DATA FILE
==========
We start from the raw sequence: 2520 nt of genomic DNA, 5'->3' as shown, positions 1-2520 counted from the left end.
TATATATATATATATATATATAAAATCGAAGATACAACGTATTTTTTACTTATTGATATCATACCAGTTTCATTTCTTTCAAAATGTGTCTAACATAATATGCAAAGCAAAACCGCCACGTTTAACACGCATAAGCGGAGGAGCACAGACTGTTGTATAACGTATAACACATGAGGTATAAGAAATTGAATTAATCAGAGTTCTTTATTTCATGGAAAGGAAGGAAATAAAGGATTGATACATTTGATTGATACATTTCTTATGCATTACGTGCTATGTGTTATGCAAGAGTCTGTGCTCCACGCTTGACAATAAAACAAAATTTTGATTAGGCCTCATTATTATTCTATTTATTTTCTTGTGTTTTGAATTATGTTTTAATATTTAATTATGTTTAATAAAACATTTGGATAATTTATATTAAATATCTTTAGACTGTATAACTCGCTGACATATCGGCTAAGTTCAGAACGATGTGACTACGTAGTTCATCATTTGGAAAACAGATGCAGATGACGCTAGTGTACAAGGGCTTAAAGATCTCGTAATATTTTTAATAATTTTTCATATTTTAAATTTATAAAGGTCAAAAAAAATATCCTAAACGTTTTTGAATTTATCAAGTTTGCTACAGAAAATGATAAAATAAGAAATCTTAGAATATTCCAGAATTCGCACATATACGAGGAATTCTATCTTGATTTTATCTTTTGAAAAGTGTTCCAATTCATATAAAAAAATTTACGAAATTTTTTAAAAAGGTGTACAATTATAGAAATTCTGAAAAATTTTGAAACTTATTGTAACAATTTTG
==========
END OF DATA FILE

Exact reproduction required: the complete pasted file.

We start from the raw sequence: 2520 nt of genomic DNA, 5'->3' as shown, positions 1-2520 counted from the left end.
TATATATATATATATATATATAAAATCGAAGATACAACGTATTTTTTACTTATTGATATCATACCAGTTTCATTTCTTTCAAAATGTGTCTAACATAATATGCAAAGCAAAACCGCCACGTTTAACACGCATAAGCGGAGGAGCACAGACTGTTGTATAACGTATAACACATGAGGTATAAGAAATTGAATTAATCAGAGTTCTTTATTTCATGGAAAGGAAGGAAATAAAGGATTGATACATTTGATTGATACATTTCTTATGCATTACGTGCTATGTGTTATGCAAGAGTCTGTGCTCCACGCTTGACAATAAAACAAAATTTTGATTAGGCCTCATTATTATTCTATTTATTTTCTTGTGTTTTGAATTATGTTTTAATATTTAATTATGTTTAATAAAACATTTGGATAATTTATATTAAATATCTTTAGACTGTATAACTCGCTGACATATCGGCTAAGTTCAGAACGATGTGACTACGTAGTTCATCATTTGGAAAACAGATGCAGATGACGCTAGTGTACAAGGGCTTAAAGATCTCGTAATATTTTTAATAATTTTTCATATTTTAAATTTATAAAGGTCAAAAAAAATATCCTAAACGTTTTTGAATTTATCAAGTTTGCTACAGAAAATGATAAAATAAGAAATCTTAGAATATTCCAGAATTCGCACATATACGAGGAATTCTATCTTGATTTTATCTTTTGAAAAGTGTTCCAATTCATATAAAAAAATTTACGAAATTTTTTAAAAAGGTGTACAATTATAGAAATTCTGAAAAATTTTGAAACTTATTGTAACAATTTTG